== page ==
'40/40/20' approach cuts Shell consultancy spend

26 April 2012

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26 April 2012 | Paul Snell

Shell has cut its spend on professional services by applying what it calls the ‘40/40/20’ approach.

This is based on the concept that 40 per cent of the value delivered to the business comes through demand management, 40 per cent from management of the specification and 20 per cent from the price.

“Our core procurement strategy is very simple. It is value in, cost out,” said Marcel van Berkel, enterprise category manager for consultancy and services at the business.

Speaking at the ProcureCon Indirect conference in London yesterday, he said although the approach is not exclusive to professional services it has delivered significant benefits. But, he added, it cannot be done without the support of stakeholders.

“The 40/40/20 concept, although it is a procurement-generated model, will only work effectively when you have business stakeholder buy-in,” he said.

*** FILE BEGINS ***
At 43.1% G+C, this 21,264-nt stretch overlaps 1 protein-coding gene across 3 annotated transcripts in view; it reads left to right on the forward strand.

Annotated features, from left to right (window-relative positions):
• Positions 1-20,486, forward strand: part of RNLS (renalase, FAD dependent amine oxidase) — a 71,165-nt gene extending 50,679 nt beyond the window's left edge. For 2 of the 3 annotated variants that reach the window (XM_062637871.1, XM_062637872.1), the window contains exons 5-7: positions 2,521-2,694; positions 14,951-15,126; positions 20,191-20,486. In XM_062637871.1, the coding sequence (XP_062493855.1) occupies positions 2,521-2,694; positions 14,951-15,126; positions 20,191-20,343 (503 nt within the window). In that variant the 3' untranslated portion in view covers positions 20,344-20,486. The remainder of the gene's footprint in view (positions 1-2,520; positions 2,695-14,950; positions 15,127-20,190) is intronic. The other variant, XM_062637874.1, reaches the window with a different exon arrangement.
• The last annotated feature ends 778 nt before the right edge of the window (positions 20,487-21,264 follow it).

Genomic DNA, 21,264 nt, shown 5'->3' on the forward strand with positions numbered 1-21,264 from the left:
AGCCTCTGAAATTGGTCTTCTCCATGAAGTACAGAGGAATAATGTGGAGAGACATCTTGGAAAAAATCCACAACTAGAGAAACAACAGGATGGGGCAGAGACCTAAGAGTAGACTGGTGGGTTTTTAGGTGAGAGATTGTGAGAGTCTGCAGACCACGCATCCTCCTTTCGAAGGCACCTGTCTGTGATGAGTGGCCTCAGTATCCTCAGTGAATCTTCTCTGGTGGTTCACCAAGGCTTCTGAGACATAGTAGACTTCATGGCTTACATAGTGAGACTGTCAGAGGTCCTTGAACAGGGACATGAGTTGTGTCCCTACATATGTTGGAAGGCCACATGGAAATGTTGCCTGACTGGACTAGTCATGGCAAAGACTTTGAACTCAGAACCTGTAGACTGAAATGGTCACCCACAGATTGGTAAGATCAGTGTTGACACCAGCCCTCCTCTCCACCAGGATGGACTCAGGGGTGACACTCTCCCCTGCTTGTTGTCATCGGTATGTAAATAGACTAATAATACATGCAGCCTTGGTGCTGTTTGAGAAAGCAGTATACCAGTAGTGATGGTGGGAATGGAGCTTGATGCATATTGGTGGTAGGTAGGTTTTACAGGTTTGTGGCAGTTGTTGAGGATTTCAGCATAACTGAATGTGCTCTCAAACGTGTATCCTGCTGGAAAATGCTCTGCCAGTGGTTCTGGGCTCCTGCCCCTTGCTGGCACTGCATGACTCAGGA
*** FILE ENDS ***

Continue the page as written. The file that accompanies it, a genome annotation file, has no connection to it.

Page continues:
“We have also distilled this concept for the mindset of our stakeholders which has generated a vehicle of alignment in order to deal with our external spend on consulting.”

Shell has more than 200 consultancy engagements each year, with 90 per cent of spend put through agreed frameworks. Each call-off contracts is now sent, via the procurement team, to an executive sponsor for approval or rejection to improve demand management.

The company has also developed standardised measures to determine rates. There is consolidated list of roles and a consistent list of ‘service lines’ – what the consultancy arrangement is for, such as strategy, advisory and implementation. Combining these two factors provides a rate for the engagement. “We are very specific that we will pay for what they do, but not for who they are,” van Berkel said.

He added that ensuring targets have been met is a key element of driving value. “In a professional services engagement you must make sure up front that you determine what the deliverables are, what the timelines are, what the milestones are and what the reference criteria are prior to the start,” he said. “We see it all the time that your business stakeholders are in a rush to get started. And the thing I always tell them is you are not in a hurry to start, you are in a hurry to finish. If you want to finish well, you have to start properly.”

Shell has employed a simple scorecard where the consultants’ performance is rated from one to five in areas such as impact, on budget and knowledge transfer to assess the success.

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